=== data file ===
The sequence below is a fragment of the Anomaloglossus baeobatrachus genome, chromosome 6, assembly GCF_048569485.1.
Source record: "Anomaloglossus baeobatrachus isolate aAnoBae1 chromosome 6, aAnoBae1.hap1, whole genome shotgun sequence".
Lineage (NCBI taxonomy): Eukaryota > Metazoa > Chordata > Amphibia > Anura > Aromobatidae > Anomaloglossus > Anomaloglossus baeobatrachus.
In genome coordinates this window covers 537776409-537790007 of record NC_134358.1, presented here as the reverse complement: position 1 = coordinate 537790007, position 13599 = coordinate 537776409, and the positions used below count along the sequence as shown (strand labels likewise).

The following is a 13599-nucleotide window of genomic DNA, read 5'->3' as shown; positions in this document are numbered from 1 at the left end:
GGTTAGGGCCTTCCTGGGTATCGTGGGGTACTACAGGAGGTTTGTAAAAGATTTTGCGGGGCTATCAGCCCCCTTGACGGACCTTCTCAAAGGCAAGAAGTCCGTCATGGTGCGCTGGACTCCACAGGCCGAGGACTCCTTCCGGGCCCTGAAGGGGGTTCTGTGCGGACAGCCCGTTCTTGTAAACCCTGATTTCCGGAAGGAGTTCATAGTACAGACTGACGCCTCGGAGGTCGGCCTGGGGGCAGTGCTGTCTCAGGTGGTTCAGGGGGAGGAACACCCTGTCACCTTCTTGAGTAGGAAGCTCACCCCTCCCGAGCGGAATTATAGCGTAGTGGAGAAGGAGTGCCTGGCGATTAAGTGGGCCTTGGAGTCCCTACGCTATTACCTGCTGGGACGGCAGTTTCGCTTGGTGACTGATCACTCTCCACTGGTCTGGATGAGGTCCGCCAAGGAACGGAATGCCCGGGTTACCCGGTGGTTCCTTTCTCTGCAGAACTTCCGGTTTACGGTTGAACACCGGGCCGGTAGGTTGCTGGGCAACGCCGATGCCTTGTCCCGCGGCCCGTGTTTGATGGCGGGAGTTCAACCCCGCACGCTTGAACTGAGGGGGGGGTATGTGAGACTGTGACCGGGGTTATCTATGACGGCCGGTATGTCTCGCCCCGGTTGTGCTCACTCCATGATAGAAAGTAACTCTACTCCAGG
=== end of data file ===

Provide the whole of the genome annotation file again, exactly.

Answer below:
The sequence below is a fragment of the Anomaloglossus baeobatrachus genome, chromosome 6, assembly GCF_048569485.1.
Source record: "Anomaloglossus baeobatrachus isolate aAnoBae1 chromosome 6, aAnoBae1.hap1, whole genome shotgun sequence".
Lineage (NCBI taxonomy): Eukaryota > Metazoa > Chordata > Amphibia > Anura > Aromobatidae > Anomaloglossus > Anomaloglossus baeobatrachus.
In genome coordinates this window covers 537776409-537790007 of record NC_134358.1, presented here as the reverse complement: position 1 = coordinate 537790007, position 13599 = coordinate 537776409, and the positions used below count along the sequence as shown (strand labels likewise).

The following is a 13599-nucleotide window of genomic DNA, read 5'->3' as shown; positions in this document are numbered from 1 at the left end:
GGTTAGGGCCTTCCTGGGTATCGTGGGGTACTACAGGAGGTTTGTAAAAGATTTTGCGGGGCTATCAGCCCCCTTGACGGACCTTCTCAAAGGCAAGAAGTCCGTCATGGTGCGCTGGACTCCACAGGCCGAGGACTCCTTCCGGGCCCTGAAGGGGGTTCTGTGCGGACAGCCCGTTCTTGTAAACCCTGATTTCCGGAAGGAGTTCATAGTACAGACTGACGCCTCGGAGGTCGGCCTGGGGGCAGTGCTGTCTCAGGTGGTTCAGGGGGAGGAACACCCTGTCACCTTCTTGAGTAGGAAGCTCACCCCTCCCGAGCGGAATTATAGCGTAGTGGAGAAGGAGTGCCTGGCGATTAAGTGGGCCTTGGAGTCCCTACGCTATTACCTGCTGGGACGGCAGTTTCGCTTGGTGACTGATCACTCTCCACTGGTCTGGATGAGGTCCGCCAAGGAACGGAATGCCCGGGTTACCCGGTGGTTCCTTTCTCTGCAGAACTTCCGGTTTACGGTTGAACACCGGGCCGGTAGGTTGCTGGGCAACGCCGATGCCTTGTCCCGCGGCCCGTGTTTGATGGCGGGAGTTCAACCCCGCACGCTTGAACTGAGGGGGGGGTATGTGAGACTGTGACCGGGGTTATCTATGACGGCCGGTATGTCTCGCCCCGGTTGTGCTCACTCCATGATAGAAAGTAACTCTACTCCAGG